Food Styling & Photography Backdrops, Workshops, Online Courses and Resources
Moodboards can help you plan, create, clarify and connect your styling and photography for one shot, a days shoot or across an entire brand.
Whether you create them digitally on something like Pinterest, on here with our moodboard feature to collate backdrops for your shoots or physically with magazine tears and swatches, moodboards can be highly effective in helping you develop ideas and make an initial, visual plan.
And lets not overlook the focus and efficiency having a visual reference can bring to each step of your creative process – it will help keep you on track; clarifying your aims and speeding up decisions.
A moodboard is like a mini creative brief; if you’re shooting for your own content a moodboard might be all you need to develop an idea and set the style and tone for your shoot.
If you’re working on a styling or photography job for a client, a moodboard may be the first step in showing them that you understand their ideas and aims before developing a more in-depth production plan or shot list.
Hey! I've been very inspired recently by two great books - How to photograph food by Bea Lubas and Brand Brilliance by Fiona Humberstone.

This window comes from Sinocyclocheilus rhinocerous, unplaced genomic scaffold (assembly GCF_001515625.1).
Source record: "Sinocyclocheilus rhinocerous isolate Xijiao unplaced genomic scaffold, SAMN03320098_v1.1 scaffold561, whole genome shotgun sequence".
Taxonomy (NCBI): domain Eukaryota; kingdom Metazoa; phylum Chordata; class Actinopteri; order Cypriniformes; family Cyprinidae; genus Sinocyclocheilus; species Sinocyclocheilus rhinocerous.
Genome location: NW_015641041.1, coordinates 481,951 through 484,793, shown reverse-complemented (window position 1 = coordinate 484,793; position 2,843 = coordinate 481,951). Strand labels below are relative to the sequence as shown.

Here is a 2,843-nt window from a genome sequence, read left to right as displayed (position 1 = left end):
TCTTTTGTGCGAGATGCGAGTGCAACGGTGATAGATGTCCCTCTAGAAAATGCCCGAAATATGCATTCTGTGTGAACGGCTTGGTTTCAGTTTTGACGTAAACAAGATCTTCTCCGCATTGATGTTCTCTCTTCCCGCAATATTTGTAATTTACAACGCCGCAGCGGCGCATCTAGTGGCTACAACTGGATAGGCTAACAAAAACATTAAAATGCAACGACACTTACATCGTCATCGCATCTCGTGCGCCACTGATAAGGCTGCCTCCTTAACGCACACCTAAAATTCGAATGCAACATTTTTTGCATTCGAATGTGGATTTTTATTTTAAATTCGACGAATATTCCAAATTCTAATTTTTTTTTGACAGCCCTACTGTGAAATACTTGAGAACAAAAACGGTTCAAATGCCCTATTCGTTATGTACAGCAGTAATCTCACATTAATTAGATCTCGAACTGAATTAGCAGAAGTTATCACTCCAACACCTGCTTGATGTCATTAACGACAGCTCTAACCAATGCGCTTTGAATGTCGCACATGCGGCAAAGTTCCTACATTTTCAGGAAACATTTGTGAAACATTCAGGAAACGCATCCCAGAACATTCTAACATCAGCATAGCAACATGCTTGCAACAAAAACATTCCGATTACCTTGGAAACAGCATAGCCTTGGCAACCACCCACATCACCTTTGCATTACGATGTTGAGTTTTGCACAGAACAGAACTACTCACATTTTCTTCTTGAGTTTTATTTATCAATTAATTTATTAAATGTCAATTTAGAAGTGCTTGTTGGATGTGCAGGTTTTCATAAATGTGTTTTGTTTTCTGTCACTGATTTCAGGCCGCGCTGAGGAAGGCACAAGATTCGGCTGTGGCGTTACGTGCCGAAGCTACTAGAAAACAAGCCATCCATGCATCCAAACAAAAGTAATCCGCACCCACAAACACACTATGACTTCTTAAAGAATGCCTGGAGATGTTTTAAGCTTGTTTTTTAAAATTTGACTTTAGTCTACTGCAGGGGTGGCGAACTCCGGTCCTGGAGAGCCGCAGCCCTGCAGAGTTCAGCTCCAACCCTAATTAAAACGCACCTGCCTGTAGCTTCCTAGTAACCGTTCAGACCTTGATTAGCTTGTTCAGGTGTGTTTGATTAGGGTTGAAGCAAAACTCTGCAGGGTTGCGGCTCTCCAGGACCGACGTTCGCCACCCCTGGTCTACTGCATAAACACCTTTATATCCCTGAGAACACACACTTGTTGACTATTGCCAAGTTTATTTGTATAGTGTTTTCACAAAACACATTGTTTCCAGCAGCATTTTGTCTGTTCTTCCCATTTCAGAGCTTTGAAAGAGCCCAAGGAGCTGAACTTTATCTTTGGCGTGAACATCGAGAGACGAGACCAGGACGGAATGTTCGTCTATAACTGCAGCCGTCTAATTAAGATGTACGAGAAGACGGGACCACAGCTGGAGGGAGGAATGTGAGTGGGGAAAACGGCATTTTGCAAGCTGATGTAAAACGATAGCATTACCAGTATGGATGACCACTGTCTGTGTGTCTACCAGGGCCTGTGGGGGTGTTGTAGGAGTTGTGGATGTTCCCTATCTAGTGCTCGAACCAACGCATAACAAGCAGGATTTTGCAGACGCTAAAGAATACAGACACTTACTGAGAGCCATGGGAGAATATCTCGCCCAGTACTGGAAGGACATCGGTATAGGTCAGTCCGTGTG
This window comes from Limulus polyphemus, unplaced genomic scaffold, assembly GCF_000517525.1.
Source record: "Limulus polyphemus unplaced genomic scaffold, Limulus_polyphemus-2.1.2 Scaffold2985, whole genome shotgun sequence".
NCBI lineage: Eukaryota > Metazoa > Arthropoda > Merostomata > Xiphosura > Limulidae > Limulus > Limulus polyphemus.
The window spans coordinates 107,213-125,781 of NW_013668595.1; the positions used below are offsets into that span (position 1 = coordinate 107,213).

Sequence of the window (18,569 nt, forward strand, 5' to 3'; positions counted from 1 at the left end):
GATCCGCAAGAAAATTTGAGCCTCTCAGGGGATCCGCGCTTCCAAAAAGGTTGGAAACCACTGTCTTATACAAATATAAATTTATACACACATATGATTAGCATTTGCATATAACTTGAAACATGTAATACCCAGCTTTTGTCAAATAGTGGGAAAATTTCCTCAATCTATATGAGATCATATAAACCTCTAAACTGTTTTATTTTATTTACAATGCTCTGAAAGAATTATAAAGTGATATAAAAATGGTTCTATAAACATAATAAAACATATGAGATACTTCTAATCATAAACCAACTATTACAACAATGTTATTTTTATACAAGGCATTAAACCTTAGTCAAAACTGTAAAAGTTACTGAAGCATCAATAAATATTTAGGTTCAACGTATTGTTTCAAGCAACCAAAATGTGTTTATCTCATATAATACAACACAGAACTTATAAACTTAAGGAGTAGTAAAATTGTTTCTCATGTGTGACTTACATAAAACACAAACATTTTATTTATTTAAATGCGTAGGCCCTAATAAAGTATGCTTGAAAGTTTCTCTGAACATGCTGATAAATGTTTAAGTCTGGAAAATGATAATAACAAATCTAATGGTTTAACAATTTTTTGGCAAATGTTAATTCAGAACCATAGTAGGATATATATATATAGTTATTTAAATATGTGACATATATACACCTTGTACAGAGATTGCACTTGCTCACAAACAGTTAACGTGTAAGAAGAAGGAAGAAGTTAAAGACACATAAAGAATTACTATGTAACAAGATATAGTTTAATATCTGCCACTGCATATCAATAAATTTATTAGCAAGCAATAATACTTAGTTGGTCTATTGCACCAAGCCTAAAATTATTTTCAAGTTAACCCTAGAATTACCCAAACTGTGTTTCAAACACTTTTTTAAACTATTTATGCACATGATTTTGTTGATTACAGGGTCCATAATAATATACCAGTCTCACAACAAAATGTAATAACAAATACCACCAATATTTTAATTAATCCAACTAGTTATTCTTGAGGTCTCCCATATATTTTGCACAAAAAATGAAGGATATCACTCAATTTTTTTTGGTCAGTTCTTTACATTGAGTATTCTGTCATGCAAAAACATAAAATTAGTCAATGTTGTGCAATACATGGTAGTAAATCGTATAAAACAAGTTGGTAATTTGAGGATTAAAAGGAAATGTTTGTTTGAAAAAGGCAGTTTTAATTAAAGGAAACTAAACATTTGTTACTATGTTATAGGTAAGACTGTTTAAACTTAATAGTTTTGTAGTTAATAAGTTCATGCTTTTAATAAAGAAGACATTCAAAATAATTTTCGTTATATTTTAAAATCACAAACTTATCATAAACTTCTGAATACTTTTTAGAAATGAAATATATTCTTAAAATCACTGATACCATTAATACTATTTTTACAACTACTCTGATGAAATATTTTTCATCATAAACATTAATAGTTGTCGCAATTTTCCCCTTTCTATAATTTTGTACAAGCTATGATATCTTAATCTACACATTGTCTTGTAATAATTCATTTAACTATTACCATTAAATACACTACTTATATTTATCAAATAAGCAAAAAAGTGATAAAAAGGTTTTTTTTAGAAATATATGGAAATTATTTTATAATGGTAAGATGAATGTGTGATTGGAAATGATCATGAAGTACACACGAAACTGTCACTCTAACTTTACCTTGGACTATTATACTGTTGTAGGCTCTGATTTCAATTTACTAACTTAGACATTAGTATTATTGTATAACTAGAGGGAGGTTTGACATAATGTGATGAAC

Both books talk a bit about colour theory in styling and photography, and although I must have covered this in my art A-level or foundation course, I realised I couldn't remember a single thing about it!
So I set myself a challenge to do some research and style a couple of shots with colour theory in mind. Turns out I have actually been using it as a tool in my styling all this time; I just didn't realise (or forgot) how and why.
Two ways to use colour theory in your food styling and photography
For my first play I wanted to use only green in this guacamole shot. I knew it wouldn't be boring because there are so many beautiful green ingredients in it.
We've got the warm, yellowy lime and vibrant pea green peppers, olivey avocados and the strong coriander green going darker and cooler in the shadows.
I selected props that are light, textural and neutral to create the flow of the composition, going a little bolder with the clay plate to meet the strength of the coriander seeds and za'atar on top of the guac. (Side note; ground spices and herb pots are a fantastic way to bring in complimentary colours as well as a final flurry of texture, I have loads to hand in my studio!)
Props are one of the best ways to elevate your content and build deeper connections with your audience.
Using props to support your hero - whether that's food or products - tells a much more interesting story than your hero alone, captivating the imagination of your viewers so you make a lasting impression.